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Toxicity Tests on Fluorescent Inks.

Key MM; Scheel LD
Division of Occupational Health, 1963 Jul:8 pages
The acute toxicity of zinc-silicate (13597654) and calcium-silicate (1344952) phosphors and two phosphorescent ink formulations was studied in humans and animals. Rabbit eye irritations, rat intragastaic feeding, guinea-pig skin sensitization, and human skin patch sensitization, and photosensitivity were tested. Rabbit eye irritation was read from 8 hours to 7 days after conjunctival exposure. Rat gross and histologic pathology were observed for 2 weeks after a 4 grams per kilogram intragastric dose. Male adult guinea-pig skin response was observed 4 days after a challenge exposure to topically sensitized animals. Human skin patch tests were monitored in 320 persons for 48 hours after a challenge exposure 2 weeks post sensitization. Human photosensitivity was measured in persons receiving topical doses followed by brief sunlight exposure. No positive reactions were observed in the rabbit eye irritation test. No gross or microscopic abnormalities, aside from some intestinal mucosal dye deposition, were recorded in the feeding test. Guinea-pig sensitization and human sensitization and phototoxicity tests were negative. The authors conclude that four substances are safe for their intended use as postal stamp inks. They recommend that periodic monitoring of the exposed postal worker population be conducted for at least a limited time.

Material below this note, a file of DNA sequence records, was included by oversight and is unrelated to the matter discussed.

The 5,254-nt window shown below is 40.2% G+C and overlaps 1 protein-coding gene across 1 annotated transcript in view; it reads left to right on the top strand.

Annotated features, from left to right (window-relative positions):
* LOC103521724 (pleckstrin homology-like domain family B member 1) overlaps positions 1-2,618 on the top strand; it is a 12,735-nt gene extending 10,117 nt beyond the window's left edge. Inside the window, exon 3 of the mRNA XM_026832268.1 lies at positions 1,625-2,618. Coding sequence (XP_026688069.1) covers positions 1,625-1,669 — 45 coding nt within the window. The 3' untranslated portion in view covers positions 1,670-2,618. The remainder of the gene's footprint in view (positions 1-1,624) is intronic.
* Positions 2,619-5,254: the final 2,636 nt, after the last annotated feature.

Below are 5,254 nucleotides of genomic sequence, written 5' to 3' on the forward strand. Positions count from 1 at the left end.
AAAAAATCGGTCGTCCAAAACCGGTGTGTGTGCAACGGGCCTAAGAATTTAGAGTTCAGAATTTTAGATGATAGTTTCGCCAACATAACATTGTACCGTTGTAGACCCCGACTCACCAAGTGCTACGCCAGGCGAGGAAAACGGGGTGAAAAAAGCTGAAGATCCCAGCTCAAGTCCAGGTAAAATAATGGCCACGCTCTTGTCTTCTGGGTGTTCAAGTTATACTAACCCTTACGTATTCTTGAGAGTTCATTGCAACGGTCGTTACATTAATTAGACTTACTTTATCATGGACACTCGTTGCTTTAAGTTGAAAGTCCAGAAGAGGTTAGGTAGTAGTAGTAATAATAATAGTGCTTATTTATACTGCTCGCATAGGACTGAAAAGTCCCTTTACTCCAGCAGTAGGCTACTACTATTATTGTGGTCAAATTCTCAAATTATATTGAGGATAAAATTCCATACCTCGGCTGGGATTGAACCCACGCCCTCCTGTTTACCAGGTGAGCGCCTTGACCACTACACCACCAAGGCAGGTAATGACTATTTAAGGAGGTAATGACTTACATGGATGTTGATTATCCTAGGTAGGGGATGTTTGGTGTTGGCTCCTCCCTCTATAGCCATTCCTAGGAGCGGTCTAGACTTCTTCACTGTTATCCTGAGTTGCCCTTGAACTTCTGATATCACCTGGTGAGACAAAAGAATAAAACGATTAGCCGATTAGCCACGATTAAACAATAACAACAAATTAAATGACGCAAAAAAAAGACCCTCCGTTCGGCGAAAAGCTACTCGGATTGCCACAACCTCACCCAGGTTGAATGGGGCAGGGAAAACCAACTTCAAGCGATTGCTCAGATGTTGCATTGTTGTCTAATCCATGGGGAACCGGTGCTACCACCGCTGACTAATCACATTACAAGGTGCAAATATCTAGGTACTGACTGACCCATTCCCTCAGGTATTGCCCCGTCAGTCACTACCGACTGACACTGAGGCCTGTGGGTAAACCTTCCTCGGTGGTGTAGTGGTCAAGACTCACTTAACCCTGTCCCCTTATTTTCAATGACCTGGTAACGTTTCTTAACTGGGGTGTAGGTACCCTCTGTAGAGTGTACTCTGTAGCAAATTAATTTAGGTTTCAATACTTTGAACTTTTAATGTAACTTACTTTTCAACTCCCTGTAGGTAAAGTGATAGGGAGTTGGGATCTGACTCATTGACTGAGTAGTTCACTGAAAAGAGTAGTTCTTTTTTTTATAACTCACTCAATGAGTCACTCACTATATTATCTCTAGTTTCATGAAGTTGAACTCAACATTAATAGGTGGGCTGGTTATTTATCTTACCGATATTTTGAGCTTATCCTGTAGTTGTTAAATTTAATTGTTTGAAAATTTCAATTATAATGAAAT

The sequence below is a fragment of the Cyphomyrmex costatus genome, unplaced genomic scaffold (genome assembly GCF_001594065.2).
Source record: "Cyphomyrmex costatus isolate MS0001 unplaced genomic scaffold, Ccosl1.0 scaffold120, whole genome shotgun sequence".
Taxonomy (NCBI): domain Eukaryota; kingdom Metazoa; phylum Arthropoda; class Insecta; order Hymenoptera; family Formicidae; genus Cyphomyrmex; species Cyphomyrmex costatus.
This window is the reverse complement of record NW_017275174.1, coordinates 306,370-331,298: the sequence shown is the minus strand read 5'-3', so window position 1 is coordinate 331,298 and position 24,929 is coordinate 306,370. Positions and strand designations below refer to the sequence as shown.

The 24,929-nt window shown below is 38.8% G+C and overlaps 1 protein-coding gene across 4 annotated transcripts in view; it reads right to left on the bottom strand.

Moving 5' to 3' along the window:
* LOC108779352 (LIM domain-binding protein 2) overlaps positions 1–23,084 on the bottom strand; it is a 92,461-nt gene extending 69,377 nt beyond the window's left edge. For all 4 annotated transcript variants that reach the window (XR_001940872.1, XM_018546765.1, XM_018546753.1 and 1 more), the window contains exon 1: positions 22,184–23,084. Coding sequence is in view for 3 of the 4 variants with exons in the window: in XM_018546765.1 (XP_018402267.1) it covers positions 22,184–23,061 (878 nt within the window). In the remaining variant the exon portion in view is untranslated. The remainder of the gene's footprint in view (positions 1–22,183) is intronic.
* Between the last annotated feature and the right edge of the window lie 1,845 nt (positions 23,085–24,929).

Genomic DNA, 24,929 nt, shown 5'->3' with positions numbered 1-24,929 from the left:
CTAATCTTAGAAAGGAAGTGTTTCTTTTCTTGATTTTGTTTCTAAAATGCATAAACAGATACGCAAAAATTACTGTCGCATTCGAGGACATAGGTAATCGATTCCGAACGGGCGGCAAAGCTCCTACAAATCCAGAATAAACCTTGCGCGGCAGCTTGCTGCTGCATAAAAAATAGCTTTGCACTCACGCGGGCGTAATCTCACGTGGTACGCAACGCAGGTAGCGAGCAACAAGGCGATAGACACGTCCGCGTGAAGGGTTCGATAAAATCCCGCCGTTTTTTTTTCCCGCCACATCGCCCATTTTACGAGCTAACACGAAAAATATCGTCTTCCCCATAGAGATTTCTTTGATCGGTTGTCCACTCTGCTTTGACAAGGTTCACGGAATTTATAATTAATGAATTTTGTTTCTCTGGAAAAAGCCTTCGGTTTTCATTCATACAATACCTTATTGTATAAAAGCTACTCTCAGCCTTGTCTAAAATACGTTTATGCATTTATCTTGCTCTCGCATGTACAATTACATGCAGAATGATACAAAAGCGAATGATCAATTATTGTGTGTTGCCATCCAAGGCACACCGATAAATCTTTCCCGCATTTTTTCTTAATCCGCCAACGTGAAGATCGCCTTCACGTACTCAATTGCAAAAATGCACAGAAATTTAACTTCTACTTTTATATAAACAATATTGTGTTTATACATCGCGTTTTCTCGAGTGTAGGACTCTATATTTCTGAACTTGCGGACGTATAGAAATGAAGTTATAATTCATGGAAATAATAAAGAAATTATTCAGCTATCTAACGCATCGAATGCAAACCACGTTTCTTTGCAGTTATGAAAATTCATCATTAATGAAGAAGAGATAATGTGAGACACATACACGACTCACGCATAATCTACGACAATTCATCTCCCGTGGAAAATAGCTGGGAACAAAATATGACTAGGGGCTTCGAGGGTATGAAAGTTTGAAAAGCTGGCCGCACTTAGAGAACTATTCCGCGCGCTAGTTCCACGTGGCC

Dyes; Coloring-materials; Humans; Animal-studies; Comparative-toxicology; Skin-exposure; Sensitivity-testing; Toxicology;
13597-65-4; 1344-95-2;
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Division of Occupational Health, U.S. Department of Health Education, and Welfare, 8 pages, 7 references
Page last reviewed: February 4, 2022
Content source: National Institute for Occupational Safety and Health Education and Information Division